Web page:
Rachel M. Werner (PARC Research Associate) and Mary Ersek (PARC Research Associate) co-authored a National Academy of Sciences Engineering and Medicine (NASEM) report calling for sweeping reorganization of the nursing home industry entitled, "The National Imperative to Improve Nursing Home Quality." The report points out that despite nursing home residents making up less than half of one percent of the U.S. population, as of October 2021, they accounted for approximately 19 percent of all COVID-19 deaths. The report shows “the pandemic also highlighted the pervasive ageism evident in undervaluing the lives of older adults.” Read more in the LDI Research Update.
Norma B. Coe (PSC/PARC Research Associate) and Rachel Werner (PARC Research Associate) authored an LDI blog post entitled, "Family and Friends are the Invisible Workforce in Long-term Care," about their new research published in Health Affairs. These findings help to explain the stories of staffing shortages and burnout in nursing homes under COVID despite no apparent drop in staff hours, when visitor bans were one of the first policy responses to the outbreak. The bans essentially eliminated this invisible workforce, increasing the care demands on the staff, on top of the extra work of the COVID protocols and infections themselves.
New study conducted by PARC Associate Rachel M. Werner titled "Medicaid Expansion Alone Not Associated With Improved Finances, Staffing, Or Quality At Critical Access Hospitals" published in The Health Affairs Journal was featured in a Penn LDI Blog.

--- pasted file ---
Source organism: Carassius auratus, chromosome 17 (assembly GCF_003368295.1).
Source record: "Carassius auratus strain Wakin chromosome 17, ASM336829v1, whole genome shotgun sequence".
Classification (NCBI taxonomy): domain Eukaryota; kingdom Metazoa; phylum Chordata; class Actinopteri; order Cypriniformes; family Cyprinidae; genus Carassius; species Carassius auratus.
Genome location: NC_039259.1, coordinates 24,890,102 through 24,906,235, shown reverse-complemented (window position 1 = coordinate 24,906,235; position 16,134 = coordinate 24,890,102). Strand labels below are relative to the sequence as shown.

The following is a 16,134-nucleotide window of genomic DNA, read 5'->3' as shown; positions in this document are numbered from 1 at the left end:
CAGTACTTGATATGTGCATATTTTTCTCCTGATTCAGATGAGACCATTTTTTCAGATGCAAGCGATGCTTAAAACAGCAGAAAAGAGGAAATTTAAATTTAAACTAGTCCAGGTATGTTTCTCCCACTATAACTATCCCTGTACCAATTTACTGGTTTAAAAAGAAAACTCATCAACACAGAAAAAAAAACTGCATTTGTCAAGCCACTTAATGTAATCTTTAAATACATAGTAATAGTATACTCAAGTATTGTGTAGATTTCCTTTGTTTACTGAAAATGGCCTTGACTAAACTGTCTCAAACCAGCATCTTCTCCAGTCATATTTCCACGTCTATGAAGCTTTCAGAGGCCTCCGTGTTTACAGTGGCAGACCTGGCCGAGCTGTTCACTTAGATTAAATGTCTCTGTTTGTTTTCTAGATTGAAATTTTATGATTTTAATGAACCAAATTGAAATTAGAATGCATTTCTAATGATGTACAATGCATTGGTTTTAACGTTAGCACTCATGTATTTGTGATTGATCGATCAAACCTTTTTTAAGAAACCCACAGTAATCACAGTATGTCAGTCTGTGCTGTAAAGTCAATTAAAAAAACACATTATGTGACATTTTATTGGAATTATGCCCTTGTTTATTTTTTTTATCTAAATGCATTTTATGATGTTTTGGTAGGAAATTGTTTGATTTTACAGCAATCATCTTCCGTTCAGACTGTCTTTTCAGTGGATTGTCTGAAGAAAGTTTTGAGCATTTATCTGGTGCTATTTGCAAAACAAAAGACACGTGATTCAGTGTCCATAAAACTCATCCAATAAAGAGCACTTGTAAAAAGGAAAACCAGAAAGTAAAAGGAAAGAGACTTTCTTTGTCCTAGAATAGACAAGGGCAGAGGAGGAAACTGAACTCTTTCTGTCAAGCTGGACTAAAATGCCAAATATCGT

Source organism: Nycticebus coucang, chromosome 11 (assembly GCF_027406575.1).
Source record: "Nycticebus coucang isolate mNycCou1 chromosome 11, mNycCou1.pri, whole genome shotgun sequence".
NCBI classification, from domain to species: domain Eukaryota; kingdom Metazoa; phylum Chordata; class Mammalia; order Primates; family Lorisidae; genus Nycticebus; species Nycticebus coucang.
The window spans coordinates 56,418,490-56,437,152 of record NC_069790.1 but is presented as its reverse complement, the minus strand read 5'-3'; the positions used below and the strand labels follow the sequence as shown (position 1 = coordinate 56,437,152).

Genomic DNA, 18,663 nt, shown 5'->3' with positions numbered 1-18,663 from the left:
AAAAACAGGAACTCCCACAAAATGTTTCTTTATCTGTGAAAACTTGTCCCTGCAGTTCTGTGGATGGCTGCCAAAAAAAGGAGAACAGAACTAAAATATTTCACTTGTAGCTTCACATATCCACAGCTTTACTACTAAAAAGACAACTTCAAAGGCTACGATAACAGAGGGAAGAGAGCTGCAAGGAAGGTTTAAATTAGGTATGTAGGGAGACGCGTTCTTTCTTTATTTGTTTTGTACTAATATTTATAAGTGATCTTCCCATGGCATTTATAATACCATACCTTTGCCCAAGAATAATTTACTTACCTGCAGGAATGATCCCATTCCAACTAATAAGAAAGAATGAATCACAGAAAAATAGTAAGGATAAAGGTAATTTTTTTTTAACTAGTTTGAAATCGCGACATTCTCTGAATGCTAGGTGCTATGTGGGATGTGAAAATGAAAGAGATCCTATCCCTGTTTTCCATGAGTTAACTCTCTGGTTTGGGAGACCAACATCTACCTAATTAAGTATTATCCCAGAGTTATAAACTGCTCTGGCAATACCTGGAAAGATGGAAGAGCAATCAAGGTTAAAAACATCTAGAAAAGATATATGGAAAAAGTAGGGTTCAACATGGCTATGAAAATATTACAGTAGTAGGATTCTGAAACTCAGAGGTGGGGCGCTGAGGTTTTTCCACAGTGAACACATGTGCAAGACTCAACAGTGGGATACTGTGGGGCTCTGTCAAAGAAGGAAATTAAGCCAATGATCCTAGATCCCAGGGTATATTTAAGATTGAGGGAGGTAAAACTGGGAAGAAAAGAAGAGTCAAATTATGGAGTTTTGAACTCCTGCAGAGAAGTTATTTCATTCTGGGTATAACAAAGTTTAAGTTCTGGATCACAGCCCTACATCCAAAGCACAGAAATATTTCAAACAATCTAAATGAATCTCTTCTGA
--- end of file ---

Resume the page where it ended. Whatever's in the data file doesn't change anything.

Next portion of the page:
Professor of Medicine and Health Care Management
M.D. Perelman School of Medicine, University of Pennsylvania, 1998
P.h.D., Department of Health Care Management, The Wharton School, 2004
Dr. Rachel Werner is a Professor of Medicine in the Division of General Internal Medicine at the University of Pennsylvania and Core Investigator with the VA HSR&D Center for Health Equity Research and Promotion (CHERP). She received her medical degree from the University of Pennsylvania School of Medicine, where she also did her residency in Internal Medicine. While completing a clinical fellowship in general internal medicine, she also received a Ph.D. in health economics from the Wharton School at the University of Pennsylvania. Dr. Werner’s research seeks to understand the effect of health care policies and delivery systems on quality of care. In particular, she has examined the role of quality improvement incentives on provider behavior, the organization of health care, racial disparities, and overall health care quality. Her work has empirically investigated numerous unintended consequences to quality improvement incentives and was among the first to recognize that public reporting of quality information may worsen racial disparities. She is currently principal investigator of an R01 from the Agency of Healthcare Research and Quality (examining how pay-for-performance in hospitals changed the value of health care) and an R01 from the National Institute of Aging (examining the effect of Medicaid pay-for-performance for nursing homes on delivery of nursing home care).